Yep. I’m that mom who took a not-quite-3-year-old to see a stage musical. And ya know what? It was a great experience!
Those who know me well have heard me sing along off-key to musicals in the car for years. They’ve listened to me geek out about shows I saw in New York or getting to meet my favorite actors or some genius gender-bent revival of a classic. I can nerd out about musicals all. day. long.
My love affair with the genre began earnestly in high school through my friendship with theatre kids, though growing up on a steady diet of animated Disney musicals and classic technicolor hits like The Sound of Music and The Wizard of Oz likely contributed. I pretty much listened to nothing but musicals or covers of musicals in the DiscMan I velcroed to the dashboard of my Mercury Villager.
I might be rusty but I (used to) know every word to the entirety of the Rent original cast recording start to finish. The same is true for Thoroughly Modern Millie, Little Shop of Horrors, and Wicked. A few years ago, a therapist had me make a playlist to combat anxiety, full of songs that make me feel strong and powerful and confident…. and it is 80% show tunes. If I listen to music by myself in the car, it’s either something that would be played in Zumba class… or something from a musical.
TL;DR? I love musicals.
I love musicals so much that I pretty much force everyone around me to also listen to musicals, whether they want to or not. Road trip playlists always include random show tunes, and (if they’ll let me) I am always down to listen to an entire cast recording album start to finish. I drag people with me to the theatre whenever I can, choosing shows I think they’d like. My dad has turned into such a theatre bug, that he took me to New York City during the holidays to see a bunch of shows! And recently, when asked what musicals he likes, my husband said, “I’ll pretty much see anything.”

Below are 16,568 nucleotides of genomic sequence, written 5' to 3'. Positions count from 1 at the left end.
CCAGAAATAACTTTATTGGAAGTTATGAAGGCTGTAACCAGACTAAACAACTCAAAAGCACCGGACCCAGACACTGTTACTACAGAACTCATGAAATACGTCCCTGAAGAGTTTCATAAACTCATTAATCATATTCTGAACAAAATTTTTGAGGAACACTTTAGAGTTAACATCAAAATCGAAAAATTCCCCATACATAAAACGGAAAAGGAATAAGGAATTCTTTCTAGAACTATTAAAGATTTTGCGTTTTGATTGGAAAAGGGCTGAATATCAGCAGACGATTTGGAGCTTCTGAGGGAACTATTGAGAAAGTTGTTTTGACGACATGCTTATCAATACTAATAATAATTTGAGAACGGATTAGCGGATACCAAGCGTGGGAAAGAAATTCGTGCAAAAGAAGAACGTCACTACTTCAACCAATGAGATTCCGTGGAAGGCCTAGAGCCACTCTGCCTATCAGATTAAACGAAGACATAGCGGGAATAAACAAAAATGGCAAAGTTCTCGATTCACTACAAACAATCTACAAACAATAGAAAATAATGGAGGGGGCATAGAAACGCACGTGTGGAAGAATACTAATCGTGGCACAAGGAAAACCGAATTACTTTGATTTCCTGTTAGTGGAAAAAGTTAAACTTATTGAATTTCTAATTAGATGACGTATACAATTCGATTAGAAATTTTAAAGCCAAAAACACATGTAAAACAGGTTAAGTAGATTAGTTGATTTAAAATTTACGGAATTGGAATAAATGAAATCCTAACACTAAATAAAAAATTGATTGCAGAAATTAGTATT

Back in the early ’00s, I even managed to turn my 11-year-old brother onto the art form; one day, in high school, I caught him and one of his punk little friends singing around and dancing in his room to my copy of the 2002 Chicago musical soundtrack (one of the *finest* movie musical adaptations, period). “We both reached for the gun!” To this day, my brother will dance along to club music, sing along with Billy Joel, *and* belt every lyric of La Vie Bohemme from Rent.
My hope, now, is to turn my son into a fellow musical lover, or at the very least someone who appreciates and likes the art form. And I think we’re on a good trajectory: His current Disney obsession is Encanto, so we’ve all seen the movie multiple times and have had “We Don’t Talk About Bruno” stuck in our heads for weeks (WEEEEEEKKKSSSSS). He now sings along with the music, even when we’re just listening in the car.
When I pick Skyler up after work, I am often already listening to one of my musical playlists, and I don’t always change what I’m listening to when he’s in the car. I just make him suffer my singing. He sometimes asks for Encanto instead, but sometimes he doesn’t complain. The other day, when the new version of “Gaston” came on, from the 2017 Beauty and the Beast movie, Skyler said, “This is Frozen?!” He recognized Josh Gad’s (Olaf’s) voice! Later, when a song from another Josh Gad vehicle, Book of Mormon, came on, he declared that was also Frozen.